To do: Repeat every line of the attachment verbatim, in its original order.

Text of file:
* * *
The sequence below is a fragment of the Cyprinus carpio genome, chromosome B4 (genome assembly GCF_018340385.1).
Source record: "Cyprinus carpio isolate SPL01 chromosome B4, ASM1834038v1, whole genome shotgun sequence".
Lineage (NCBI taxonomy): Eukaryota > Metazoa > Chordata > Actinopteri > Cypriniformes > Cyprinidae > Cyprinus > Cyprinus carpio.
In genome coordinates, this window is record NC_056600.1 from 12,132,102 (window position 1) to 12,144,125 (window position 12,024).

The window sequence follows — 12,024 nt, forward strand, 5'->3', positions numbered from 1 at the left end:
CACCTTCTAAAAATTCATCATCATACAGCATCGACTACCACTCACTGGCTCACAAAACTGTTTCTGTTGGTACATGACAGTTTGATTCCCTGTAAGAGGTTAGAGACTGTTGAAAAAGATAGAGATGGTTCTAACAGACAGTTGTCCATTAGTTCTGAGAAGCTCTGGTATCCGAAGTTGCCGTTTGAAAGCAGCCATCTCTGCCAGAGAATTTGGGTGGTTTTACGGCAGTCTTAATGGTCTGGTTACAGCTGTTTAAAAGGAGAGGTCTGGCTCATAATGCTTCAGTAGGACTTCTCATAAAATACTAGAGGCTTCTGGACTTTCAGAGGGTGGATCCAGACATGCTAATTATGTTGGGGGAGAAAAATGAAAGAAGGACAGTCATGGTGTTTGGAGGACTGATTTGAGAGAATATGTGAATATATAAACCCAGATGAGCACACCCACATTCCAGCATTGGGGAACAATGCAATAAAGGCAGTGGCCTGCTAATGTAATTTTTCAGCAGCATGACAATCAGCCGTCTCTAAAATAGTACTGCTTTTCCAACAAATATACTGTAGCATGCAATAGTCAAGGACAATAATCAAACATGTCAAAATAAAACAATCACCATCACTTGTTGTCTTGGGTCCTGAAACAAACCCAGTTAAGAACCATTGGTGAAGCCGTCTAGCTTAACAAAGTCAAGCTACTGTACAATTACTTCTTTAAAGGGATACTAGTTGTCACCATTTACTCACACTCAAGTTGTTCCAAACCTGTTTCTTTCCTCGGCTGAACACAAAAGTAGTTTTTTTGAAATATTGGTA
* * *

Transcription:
The sequence below is a fragment of the Cyprinus carpio genome, chromosome B4 (genome assembly GCF_018340385.1).
Source record: "Cyprinus carpio isolate SPL01 chromosome B4, ASM1834038v1, whole genome shotgun sequence".
Lineage (NCBI taxonomy): Eukaryota > Metazoa > Chordata > Actinopteri > Cypriniformes > Cyprinidae > Cyprinus > Cyprinus carpio.
In genome coordinates, this window is record NC_056600.1 from 12,132,102 (window position 1) to 12,144,125 (window position 12,024).

The window sequence follows — 12,024 nt, forward strand, 5'->3', positions numbered from 1 at the left end:
CACCTTCTAAAAATTCATCATCATACAGCATCGACTACCACTCACTGGCTCACAAAACTGTTTCTGTTGGTACATGACAGTTTGATTCCCTGTAAGAGGTTAGAGACTGTTGAAAAAGATAGAGATGGTTCTAACAGACAGTTGTCCATTAGTTCTGAGAAGCTCTGGTATCCGAAGTTGCCGTTTGAAAGCAGCCATCTCTGCCAGAGAATTTGGGTGGTTTTACGGCAGTCTTAATGGTCTGGTTACAGCTGTTTAAAAGGAGAGGTCTGGCTCATAATGCTTCAGTAGGACTTCTCATAAAATACTAGAGGCTTCTGGACTTTCAGAGGGTGGATCCAGACATGCTAATTATGTTGGGGGAGAAAAATGAAAGAAGGACAGTCATGGTGTTTGGAGGACTGATTTGAGAGAATATGTGAATATATAAACCCAGATGAGCACACCCACATTCCAGCATTGGGGAACAATGCAATAAAGGCAGTGGCCTGCTAATGTAATTTTTCAGCAGCATGACAATCAGCCGTCTCTAAAATAGTACTGCTTTTCCAACAAATATACTGTAGCATGCAATAGTCAAGGACAATAATCAAACATGTCAAAATAAAACAATCACCATCACTTGTTGTCTTGGGTCCTGAAACAAACCCAGTTAAGAACCATTGGTGAAGCCGTCTAGCTTAACAAAGTCAAGCTACTGTACAATTACTTCTTTAAAGGGATACTAGTTGTCACCATTTACTCACACTCAAGTTGTTCCAAACCTGTTTCTTTCCTCGGCTGAACACAAAAGTAGTTTTTTTGAAATATTGGTA